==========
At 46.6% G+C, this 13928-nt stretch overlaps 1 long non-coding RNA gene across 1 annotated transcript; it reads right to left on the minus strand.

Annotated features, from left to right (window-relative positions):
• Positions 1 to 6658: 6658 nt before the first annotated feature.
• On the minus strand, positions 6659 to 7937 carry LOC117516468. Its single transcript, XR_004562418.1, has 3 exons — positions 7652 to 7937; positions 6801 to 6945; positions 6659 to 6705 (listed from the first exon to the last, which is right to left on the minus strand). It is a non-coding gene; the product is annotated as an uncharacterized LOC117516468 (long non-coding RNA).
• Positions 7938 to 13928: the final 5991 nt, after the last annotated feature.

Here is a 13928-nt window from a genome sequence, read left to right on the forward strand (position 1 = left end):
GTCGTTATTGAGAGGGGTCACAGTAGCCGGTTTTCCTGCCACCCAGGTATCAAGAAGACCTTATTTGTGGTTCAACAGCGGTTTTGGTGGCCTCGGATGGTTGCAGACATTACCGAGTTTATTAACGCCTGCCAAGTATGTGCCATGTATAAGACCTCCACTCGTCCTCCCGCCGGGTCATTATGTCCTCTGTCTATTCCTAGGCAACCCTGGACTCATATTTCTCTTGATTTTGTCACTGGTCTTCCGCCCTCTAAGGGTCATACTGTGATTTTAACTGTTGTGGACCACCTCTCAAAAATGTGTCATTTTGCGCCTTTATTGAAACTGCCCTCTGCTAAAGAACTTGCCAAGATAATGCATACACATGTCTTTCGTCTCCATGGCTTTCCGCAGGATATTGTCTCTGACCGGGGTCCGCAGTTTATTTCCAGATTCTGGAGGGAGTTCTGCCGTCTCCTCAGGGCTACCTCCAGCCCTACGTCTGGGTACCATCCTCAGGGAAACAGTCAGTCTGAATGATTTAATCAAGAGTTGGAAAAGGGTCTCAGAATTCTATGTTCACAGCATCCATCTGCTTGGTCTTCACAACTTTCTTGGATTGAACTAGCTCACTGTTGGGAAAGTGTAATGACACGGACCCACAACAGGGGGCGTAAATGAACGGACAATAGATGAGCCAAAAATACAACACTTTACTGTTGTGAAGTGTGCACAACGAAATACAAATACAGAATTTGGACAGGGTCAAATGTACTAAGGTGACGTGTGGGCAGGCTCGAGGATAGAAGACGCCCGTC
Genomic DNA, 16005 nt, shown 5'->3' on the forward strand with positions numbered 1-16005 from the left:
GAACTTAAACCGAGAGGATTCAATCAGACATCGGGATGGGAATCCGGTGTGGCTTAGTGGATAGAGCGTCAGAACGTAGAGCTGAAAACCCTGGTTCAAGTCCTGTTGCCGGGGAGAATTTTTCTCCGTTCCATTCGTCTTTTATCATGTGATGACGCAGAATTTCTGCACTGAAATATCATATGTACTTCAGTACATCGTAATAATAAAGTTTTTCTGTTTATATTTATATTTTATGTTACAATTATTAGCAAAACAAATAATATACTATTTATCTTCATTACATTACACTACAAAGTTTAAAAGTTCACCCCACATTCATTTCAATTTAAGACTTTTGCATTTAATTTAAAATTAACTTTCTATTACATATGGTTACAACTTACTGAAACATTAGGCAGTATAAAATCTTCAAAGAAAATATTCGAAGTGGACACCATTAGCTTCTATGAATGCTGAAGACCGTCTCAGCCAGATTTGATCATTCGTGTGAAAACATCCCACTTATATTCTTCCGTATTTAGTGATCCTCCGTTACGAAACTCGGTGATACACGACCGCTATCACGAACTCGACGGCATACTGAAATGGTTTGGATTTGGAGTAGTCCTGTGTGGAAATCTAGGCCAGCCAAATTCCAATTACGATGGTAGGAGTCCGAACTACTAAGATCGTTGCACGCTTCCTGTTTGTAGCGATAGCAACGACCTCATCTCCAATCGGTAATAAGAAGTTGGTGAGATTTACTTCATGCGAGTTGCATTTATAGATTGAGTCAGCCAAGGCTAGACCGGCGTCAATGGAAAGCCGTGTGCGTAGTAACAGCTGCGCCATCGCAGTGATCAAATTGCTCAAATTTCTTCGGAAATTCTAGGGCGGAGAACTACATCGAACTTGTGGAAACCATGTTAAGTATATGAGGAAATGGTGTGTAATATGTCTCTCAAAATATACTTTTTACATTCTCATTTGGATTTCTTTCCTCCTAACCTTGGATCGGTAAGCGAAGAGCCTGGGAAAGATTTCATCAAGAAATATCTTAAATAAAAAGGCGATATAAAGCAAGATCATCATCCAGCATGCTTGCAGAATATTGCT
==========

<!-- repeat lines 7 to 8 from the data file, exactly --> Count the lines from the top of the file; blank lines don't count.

GTCGTTATTGAGAGGGGTCACAGTAGCCGGTTTTCCTGCCACCCAGGTATCAAGAAGACCTTATTTGTGGTTCAACAGCGGTTTTGGTGGCCTCGGATGGTTGCAGACATTACCGAGTTTATTAACGCCTGCCAAGTATGTGCCATGTATAAGACCTCCACTCGTCCTCCCGCCGGGTCATTATGTCCTCTGTCTATTCCTAGGCAACCCTGGACTCATATTTCTCTTGATTTTGTCACTGGTCTTCCGCCCTCTAAGGGTCATACTGTGATTTTAACTGTTGTGGACCACCTCTCAAAAATGTGTCATTTTGCGCCTTTATTGAAACTGCCCTCTGCTAAAGAACTTGCCAAGATAATGCATACACATGTCTTTCGTCTCCATGGCTTTCCGCAGGATATTGTCTCTGACCGGGGTCCGCAGTTTATTTCCAGATTCTGGAGGGAGTTCTGCCGTCTCCTCAGGGCTACCTCCAGCCCTACGTCTGGGTACCATCCTCAGGGAAACAGTCAGTCTGAATGATTTAATCAAGAGTTGGAAAAGGGTCTCAGAATTCTATGTTCACAGCATCCATCTGCTTGGTCTTCACAACTTTCTTGGATTGAACTAGCTCACTGTTGGGAAAGTGTAATGACACGGACCCACAACAGGGGGCGTAAATGAACGGACAATAGATGAGCCAAAAATACAACACTTTACTGTTGTGAAGTGTGCACAACGAAATACAAATACAGAATTTGGACAGGGTCAAATGTACTAAGGTGACGTGTGGGCAGGCTCGAGGATAGAAGACGCCCGTC
Genomic DNA, 16005 nt, shown 5'->3' on the forward strand with positions numbered 1-16005 from the left: